Alerts
Alerts
April 9, 2013

Tax season is also identity theft season

April is a critical time of year for businesses and individuals to assess their vulnerabilities to the onslaught of identity theft. Tax season finds the IRS inundated with filings and requests for tax refunds throughout the country. The government, unfortunately, lacks the manpower to ensure all of these filings are legitimate. Identity thieves, who now include sophisticated organized criminal groups among their ranks, are filing fraudulent tax returns by the thousands using stolen social security numbers acquired throughout the year. As a result, if you choose to file an extension on your return, you could be giving thieves the time they need to file your return first!

The means and methods by which these thieves acquire unsuspecting individuals' social security numbers and related personal information (i.e., date of birth, address, home telephone number, mother's maiden name, etc.) are varied and numerous. Techniques range from the hacking of databases containing such information, the careless handling of this information by employees that work with it, to simply paying people to rummage through the trash left by individuals and companies. The recent explosion of social media usage and the online availability of public records also provide identity thieves with a wealth of information to "connect the dots" of a person's identity narrative. This information, when compiled and incorporated by the wrong people, can cause immeasurable damage to victims and take years to rectify—if ever.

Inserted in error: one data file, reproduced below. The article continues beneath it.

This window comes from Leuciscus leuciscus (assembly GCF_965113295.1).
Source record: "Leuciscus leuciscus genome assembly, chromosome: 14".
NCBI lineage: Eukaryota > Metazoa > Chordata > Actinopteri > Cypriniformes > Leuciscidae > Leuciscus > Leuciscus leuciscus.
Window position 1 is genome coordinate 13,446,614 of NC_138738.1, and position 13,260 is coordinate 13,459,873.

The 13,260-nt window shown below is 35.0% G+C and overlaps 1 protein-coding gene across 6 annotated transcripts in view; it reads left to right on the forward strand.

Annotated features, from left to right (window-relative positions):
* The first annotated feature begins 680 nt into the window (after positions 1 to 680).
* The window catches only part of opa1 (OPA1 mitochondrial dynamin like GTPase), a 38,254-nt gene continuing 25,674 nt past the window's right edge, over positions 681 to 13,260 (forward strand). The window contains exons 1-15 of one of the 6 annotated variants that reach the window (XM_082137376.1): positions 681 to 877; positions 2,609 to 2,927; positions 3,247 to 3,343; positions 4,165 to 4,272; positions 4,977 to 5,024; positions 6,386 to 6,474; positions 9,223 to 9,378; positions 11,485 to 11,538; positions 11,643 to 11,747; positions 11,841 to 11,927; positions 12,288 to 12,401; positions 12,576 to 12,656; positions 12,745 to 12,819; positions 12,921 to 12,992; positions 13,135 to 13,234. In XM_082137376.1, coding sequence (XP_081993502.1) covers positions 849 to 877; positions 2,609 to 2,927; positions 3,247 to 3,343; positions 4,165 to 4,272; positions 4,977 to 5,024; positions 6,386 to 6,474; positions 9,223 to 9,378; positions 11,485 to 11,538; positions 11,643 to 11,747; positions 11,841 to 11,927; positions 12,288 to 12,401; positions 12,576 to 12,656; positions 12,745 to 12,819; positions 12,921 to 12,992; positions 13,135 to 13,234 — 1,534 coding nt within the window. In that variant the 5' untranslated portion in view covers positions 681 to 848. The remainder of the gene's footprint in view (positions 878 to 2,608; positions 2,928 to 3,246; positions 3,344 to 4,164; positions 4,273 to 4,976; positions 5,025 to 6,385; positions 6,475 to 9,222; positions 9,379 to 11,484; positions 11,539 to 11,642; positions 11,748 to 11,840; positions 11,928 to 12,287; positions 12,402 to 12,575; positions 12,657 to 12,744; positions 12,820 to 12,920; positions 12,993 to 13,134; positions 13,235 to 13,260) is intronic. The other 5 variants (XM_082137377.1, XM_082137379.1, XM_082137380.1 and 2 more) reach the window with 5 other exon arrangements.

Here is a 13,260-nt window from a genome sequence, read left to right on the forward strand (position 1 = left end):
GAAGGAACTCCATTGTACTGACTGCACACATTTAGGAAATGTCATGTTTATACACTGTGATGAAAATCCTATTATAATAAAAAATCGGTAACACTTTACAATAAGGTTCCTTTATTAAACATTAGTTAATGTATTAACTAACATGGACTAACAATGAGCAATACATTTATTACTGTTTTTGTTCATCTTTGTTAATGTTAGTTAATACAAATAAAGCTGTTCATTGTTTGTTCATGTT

Think it won’t happen to you?

Think again. The numbers are staggering. In the past three months alone, the IRS has worked with victims to close more than 200,000 cases of taxpayer-related identity theft. Additionally, the agency has identified more than 640,000 cases as of September 30, 2012, and issued more than 770,000 personal identification numbers to protect taxpayers who were victimized in previous scams. The IRS estimates that it prevented the issuance of more than $20 billion in fraudulent tax returns in 2012, up from $14 billion in 2011. The government, however, estimates that as much as $5.2 billion in bogus refunds could still be paid out to identity thieves who hijack innocent victims' personal information.